I could go on and on…the list of clay makers is long.  But I also want to call attention to two special people on the first floor.  The first is the ceramic technician for the School of Art, Chris Pancoe.  Check out his fermenting jars and his soup bowls.  Valerie Metcalfe, one of the founders of the Mostly Stoneware Gallery on Corydon, is next to Candice Ring just a short walk away.  I have admired Valerie’s work for decades but this year my heart went out to her as she and a group of devoted citizens tried to protect a wooded area, home to a large number of deer, near to where I live, from being destroyed by urban expansion.  In response, she made a lovely series of work specially dedicated to the Parker Forest and Wet Lands.  It was because of that big heart of hers that I had to break a promise not to bring any more ceramics into my house.  Valerie, I am sitting here enjoying the nicest green tea from that gilded mug.  What a tearful day it was and what will now happen to those deer that so long have called this area home?  One found its way into the traffic by Jubilee and Pembina.  Thankfully it wasn’t killed.

Ceramic artists share so many social and environmental concerns while at the same time making objects and vessels to enrich our daily lives.  The Crafted Sale has more than clay but, why not tomorrow, begin thinking of who might need something for the holidays – a teacher, someone in your family, a friend – and head down to the WAG for the last day of Crafted.  Have your lunch, buy a cookbook and feel good about helping others.  You won’t regret it!

Well, my goodness

My students and I prepared for the worst.  But look at the faces of Sara (left) and Monique (right).  It wasn’t all bad.  No cones down, Oxyprobe reading said that we were only at about cone 3 and, of course, no real view into that wood kiln when we ran out of wood.  We were disappointed but at every turn, there was something to be learned.  Today, as a few of us unloaded the kiln, there was confirmation that the shelves were too close to the back wall.  Next time, they will be 10 cm away!  But, of course, we need wood.  Manitoba surely isn’t known for its abundant forests.  Too bad.  Several are searching to try and help us.  So, what we need are logs, no bigger in diameter than 15 cm but at least 1 metre long or able to be cut to 1 metre.  And they need to be dry.  But…for the disappointment, there was also some joy.  Some of the pieces did get some lovely ash and some of the glazes did mature.  Have a look!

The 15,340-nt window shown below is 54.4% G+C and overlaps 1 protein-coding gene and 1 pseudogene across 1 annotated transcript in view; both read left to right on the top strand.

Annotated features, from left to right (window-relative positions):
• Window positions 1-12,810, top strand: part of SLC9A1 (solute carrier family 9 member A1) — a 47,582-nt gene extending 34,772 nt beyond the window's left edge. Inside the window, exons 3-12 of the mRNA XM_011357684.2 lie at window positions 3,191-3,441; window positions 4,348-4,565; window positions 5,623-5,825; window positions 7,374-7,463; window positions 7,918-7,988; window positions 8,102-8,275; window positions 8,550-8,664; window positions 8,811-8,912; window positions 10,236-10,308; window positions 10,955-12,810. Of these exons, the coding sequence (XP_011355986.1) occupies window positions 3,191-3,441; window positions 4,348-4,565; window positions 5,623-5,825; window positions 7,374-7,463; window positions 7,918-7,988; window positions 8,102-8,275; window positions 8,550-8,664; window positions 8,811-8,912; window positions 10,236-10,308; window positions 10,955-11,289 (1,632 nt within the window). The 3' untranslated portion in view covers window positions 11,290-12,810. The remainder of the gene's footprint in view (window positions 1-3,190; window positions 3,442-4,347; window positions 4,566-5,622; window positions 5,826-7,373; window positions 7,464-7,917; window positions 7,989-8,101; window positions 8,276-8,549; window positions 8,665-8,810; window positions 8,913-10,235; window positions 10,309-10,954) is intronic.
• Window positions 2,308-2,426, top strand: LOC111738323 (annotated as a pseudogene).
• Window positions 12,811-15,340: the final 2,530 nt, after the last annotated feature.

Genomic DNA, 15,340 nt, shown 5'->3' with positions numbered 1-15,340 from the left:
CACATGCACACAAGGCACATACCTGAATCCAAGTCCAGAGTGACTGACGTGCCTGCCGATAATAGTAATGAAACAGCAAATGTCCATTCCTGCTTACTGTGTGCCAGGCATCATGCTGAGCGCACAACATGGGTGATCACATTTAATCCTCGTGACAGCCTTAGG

‘She’ is just about finished…needs some tweaking for the next firing. Did we learn anything?

Those of you reading my blog know that the idea for the new Bourry Box kiln came because there was a need for a ‘learning’ kiln.  A kiln that is easy to load, clean, fire and that can be fired numerous times in a short period of time to cone 13/14 and by one or two persons.  We just about did it.  The bagwall will be adjusted, new shelves will be ordered (please don’t use old soda kiln shelves), and a nice coat of Adobe will be spread.  Anyone have any ideas what colour we should tint that Adobe?  And we need some new insulating bricks for the door – we used the ones we had but it takes far too long to mortar them if they are broken.

The kiln requires a proper shed or it will simply deteriorate.  Putting a temporary one up is an option but then people begin to see that this might work and they give up on building one that would cover the space, the ware carts, and the students when they are loading and firing.  Hopefully,  we will have this before winter sets in.  Then the lever and pulley system can be installed allowing for one person to fire.  But, we also need to figure out a way to safely pre-heat the kiln in a public setting.  But, for now, this chimney needs to be attached to the building!

The kiln went up as Markus and I had planned and as we knew that it would.   But others were caught off guard.  You cannot mortar a proper chimney and weld all of the metal supports in two days.  It simply cannot happen with other demands such as the welding of the fibre board firebox lid.  And then if the scaffolding company comes and you haven’t finished, well…I can’t do a tell-all in my blog because in about a year the story of this kiln is going to appear in Ceramics Monthly and, hopefully, it will help others planning a community build.  What I will continue to do is to praise the participants who signed up to learn and help; they were very thankful and repeatedly told me and Markus what a good experience this was.  As I have said many, many times in this blog, it was their motivation, respect, and desire to build something the right way that made this possible (and, of course, Markus).